I’m neither funny nor snide when I say COVID-19 is currently the most popular acronym. The world is on edge as maps show ever-increasing blossoms of red, news reports singularly focus on COVID-19 and normal life is being “cancelled or postponed” in order to contain COVID-19’s spread.
There are many impacts to this situation but the one I will focus on here is people’s financial well-being.
As the virus spreads and localities take actions like closing schools and large public events, the strain on family finances will grow. This MSN article notes: “In a Seattle suburb, the North Shore School District sent parents a letter notifying them schools would be closed for a minimum of 14 days and schools would begin conducting remote learning on Monday. ‘I don’t know how I’m going to do this guys!’ one local mother posted on another mom’s Facebook post after learning schools for her three children would be closed. ‘I’m a single mom and work all day. I’m not quite sure I’m going to get my boys to do online learning while I’m gone.’”
Moreover, the work-from-home mantra doesn’t acknowledge that many workers simply don’t have that option. “As the U.S. continues to manage the spread of COVID-19 (Coronavirus), many workers are being encouraged to work from home or take sick days. But for some without access to remote work or paid leave, doing so may present a real financial challenge,” notes Fiona Greig, Director of Consumer Research at the JPMC Institute. “Labor earnings are the largest source of income for most working-age families—and survey data show that irregular work schedules are the most common reason for income volatility reported by employed households.”
As our credit union movement addresses COVID-19, I urge us all to consider what we can do to help people weather this challenge. Here are some ideas:
First of all, the basics. Share the public information from the CDC on the steps people can take to prevent illness as well as the resources on what to do if The CDC offers communications resources and factsheets that you can print out and hang in the lobby of your offices, outside your branches, next to ATMs, drive-thru tellers and post it on your website. You may want to consider sending a notice to your members. If people want more information, you may also direct them to your local health department. And, not to overstate the obvious, but follow the steps the CDC suggests to prevent illness – at home, at work and in your community.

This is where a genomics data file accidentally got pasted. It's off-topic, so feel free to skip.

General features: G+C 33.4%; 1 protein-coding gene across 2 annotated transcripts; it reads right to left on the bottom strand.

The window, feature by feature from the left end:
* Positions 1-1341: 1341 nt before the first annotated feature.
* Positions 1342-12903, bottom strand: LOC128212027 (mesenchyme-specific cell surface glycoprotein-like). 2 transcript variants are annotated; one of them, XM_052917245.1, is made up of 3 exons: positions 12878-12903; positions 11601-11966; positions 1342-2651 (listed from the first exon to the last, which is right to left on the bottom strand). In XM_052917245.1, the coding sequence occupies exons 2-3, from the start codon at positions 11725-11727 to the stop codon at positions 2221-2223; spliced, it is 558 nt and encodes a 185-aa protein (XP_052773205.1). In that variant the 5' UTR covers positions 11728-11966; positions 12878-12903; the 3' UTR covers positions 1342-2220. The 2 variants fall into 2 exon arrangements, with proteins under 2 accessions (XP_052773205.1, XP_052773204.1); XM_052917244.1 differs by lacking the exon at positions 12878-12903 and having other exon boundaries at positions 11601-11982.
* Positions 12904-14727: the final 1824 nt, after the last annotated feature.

Second, with respect to financial well-being, start with your employees. They too are feeling the economic ripple effects of COVID-19. Commit to not firing people who have to self-quarantine or care for a loved one; don’t make employees who are placed under quarantine exhaust all their sick and/or vacation leave time; ensure employees have access to financial assistance to help them meet financial obligations resulting from the effects of COVID-19; and work with your health insurance carrier to ensure all employees can affordably access preventive care and treatment in response to the virus.
Third, similar to the government shutdown of 2018-19, credit unions should consider helping members with financial arrangements that ease the blow of this potential dip in income. Skip-a-pay programs, lowered payments for a defined time, financial counseling and 0% short term loans can all be powerful tools to just help people get by.
Lastly, credit unions are an important part the community. Leverage your network with local officials, health departments and social services agency to see how your credit union can be part of a coordinated approach to locally addressing COVID-19. This is everyone’s issue and we all need to stand ready to do our part to get through this together.